Wednesday, July 16, 2014
This past Friday was a day for bad sports cliches like "Return of the King" or "The Prodigal Son Returns." It was also a day for sappy videos.
Last Thursday featured the deletion of a hastily written, "in the heat of the moment" breakup letter. But Friday was all about a well-written and classy "let's get back together" letter. Unless you live under a rock, you know all of this means LeBron James decided Friday to return home to Ohio and rejoin the Cleveland Cavaliers.
James spent the last four seasons going to four straight NBA Finals and winning two of them with the Miami Heat. He decided to return home after losing the 2014 NBA Finals in five games to the San Antonio Spurs.
Nothing is wrong with James going home. At some point, almost everyone wants to go home and see if things could be as they used to be. The reality might be that James knows he will never be a part of NBA history the same way Michael Jordan, Kobe Bryant, Larry Bird or Magic Johnson are. James doesn't have the same killer take-a-game-over instinct those players had in their careers.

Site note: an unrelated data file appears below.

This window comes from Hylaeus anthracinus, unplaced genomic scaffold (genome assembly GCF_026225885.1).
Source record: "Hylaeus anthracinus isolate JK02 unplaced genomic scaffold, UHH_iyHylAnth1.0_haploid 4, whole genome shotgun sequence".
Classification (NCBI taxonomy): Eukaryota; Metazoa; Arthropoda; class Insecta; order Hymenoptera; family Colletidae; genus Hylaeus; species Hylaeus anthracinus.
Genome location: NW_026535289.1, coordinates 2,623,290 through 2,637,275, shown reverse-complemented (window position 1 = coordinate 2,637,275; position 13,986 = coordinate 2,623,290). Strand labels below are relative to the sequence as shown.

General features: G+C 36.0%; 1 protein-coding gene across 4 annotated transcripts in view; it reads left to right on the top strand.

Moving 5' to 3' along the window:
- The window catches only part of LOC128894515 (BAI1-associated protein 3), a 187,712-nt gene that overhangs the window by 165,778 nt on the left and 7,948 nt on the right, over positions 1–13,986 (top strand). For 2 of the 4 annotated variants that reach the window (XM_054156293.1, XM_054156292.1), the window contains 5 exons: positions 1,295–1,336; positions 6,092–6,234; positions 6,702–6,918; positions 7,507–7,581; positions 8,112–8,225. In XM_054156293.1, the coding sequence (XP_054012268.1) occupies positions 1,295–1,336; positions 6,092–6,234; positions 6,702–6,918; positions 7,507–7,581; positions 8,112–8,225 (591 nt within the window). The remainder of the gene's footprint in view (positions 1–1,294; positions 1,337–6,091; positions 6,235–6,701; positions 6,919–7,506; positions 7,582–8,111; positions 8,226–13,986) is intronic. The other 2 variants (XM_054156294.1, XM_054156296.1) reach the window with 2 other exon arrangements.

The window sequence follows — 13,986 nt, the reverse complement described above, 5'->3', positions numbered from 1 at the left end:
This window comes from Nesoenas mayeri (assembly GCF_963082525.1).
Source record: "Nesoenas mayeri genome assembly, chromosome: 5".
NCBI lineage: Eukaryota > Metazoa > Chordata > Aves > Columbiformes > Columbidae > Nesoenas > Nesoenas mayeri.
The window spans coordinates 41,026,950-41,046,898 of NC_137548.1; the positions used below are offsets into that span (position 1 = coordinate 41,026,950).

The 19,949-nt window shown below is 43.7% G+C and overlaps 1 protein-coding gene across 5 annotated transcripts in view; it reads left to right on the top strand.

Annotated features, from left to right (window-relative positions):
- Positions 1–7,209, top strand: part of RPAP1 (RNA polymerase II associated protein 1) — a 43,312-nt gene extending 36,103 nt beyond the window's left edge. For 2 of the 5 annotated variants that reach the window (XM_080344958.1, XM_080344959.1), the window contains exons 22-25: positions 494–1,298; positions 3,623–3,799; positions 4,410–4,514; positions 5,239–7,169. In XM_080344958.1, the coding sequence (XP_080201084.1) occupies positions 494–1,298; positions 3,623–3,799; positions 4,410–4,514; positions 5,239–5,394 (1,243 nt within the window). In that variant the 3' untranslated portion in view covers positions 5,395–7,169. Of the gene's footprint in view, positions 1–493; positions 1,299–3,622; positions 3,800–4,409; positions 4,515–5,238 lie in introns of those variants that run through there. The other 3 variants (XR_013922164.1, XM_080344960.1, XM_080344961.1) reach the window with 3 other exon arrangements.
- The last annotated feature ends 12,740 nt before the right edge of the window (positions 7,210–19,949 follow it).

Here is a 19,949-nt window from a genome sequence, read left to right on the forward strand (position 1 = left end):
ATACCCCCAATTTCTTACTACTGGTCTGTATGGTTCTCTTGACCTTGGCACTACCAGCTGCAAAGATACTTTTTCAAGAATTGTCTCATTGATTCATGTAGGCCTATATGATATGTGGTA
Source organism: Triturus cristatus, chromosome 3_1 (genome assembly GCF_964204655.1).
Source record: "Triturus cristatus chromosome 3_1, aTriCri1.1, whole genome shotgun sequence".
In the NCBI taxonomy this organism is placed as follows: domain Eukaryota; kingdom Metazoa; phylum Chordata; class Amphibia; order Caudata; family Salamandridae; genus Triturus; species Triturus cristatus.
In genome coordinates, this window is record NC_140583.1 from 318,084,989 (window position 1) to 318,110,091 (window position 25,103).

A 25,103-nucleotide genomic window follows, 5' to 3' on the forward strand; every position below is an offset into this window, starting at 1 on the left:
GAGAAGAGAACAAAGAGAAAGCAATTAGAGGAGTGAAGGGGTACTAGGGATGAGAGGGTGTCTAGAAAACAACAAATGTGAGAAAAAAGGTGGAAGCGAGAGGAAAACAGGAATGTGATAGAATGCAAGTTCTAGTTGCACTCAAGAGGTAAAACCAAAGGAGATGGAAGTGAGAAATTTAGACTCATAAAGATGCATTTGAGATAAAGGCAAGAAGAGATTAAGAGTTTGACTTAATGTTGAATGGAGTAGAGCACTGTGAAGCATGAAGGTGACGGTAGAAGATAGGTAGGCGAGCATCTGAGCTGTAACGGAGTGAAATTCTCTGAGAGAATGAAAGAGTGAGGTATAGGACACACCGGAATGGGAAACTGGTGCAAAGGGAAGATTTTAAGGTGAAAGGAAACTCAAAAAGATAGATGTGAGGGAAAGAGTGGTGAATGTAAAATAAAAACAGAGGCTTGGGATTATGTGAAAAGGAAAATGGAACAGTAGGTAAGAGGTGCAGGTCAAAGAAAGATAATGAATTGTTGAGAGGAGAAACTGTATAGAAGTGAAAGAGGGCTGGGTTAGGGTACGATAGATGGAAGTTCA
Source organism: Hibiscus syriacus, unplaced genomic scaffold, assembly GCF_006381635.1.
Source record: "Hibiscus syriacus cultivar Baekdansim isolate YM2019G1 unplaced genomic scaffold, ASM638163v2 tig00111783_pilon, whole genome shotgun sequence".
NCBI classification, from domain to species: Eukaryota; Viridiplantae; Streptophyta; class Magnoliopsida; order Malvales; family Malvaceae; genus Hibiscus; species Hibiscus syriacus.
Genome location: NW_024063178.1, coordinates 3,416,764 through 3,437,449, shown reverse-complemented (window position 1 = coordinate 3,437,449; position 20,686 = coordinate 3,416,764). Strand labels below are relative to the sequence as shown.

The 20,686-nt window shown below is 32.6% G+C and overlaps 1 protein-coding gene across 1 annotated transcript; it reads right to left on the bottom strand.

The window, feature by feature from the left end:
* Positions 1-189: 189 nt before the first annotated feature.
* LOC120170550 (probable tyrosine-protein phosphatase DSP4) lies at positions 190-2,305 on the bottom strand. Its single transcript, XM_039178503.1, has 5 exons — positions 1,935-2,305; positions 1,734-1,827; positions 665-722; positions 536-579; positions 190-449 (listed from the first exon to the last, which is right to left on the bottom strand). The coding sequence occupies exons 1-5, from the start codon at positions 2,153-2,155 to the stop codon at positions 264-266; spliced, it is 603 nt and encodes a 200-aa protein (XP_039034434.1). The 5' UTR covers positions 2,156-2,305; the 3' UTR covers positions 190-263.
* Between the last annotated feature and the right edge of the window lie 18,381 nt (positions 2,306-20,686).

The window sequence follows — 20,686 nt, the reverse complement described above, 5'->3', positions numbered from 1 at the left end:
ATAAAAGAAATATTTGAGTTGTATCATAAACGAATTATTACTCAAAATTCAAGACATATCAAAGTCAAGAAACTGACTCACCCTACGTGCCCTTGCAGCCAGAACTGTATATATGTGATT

James—no question about it—is one of the best players in the NBA. But he tends to disappear in big games and at times when his team needs him the most. He can fill up a stat sheet, but the final stats don't matter; it's those stats in the course of the game that count.
Going back to Cleveland means giving up on chasing Jordan for the title of "Greatest Player in NBA History" and building a different type of legacy. It means delivering a championship for the most championship-starved professional sports city in America. The city of Cleveland winning a championship in any sport would be like the Chicago Cubs finally winning the World Series.
James can be the man who finally gave this city what it craves the most, after years and years of having its heart stomped on. He can be the savior of a city. That is something few athletes for any city can say if he wins a title in Cleveland. It would be a different but great legacy.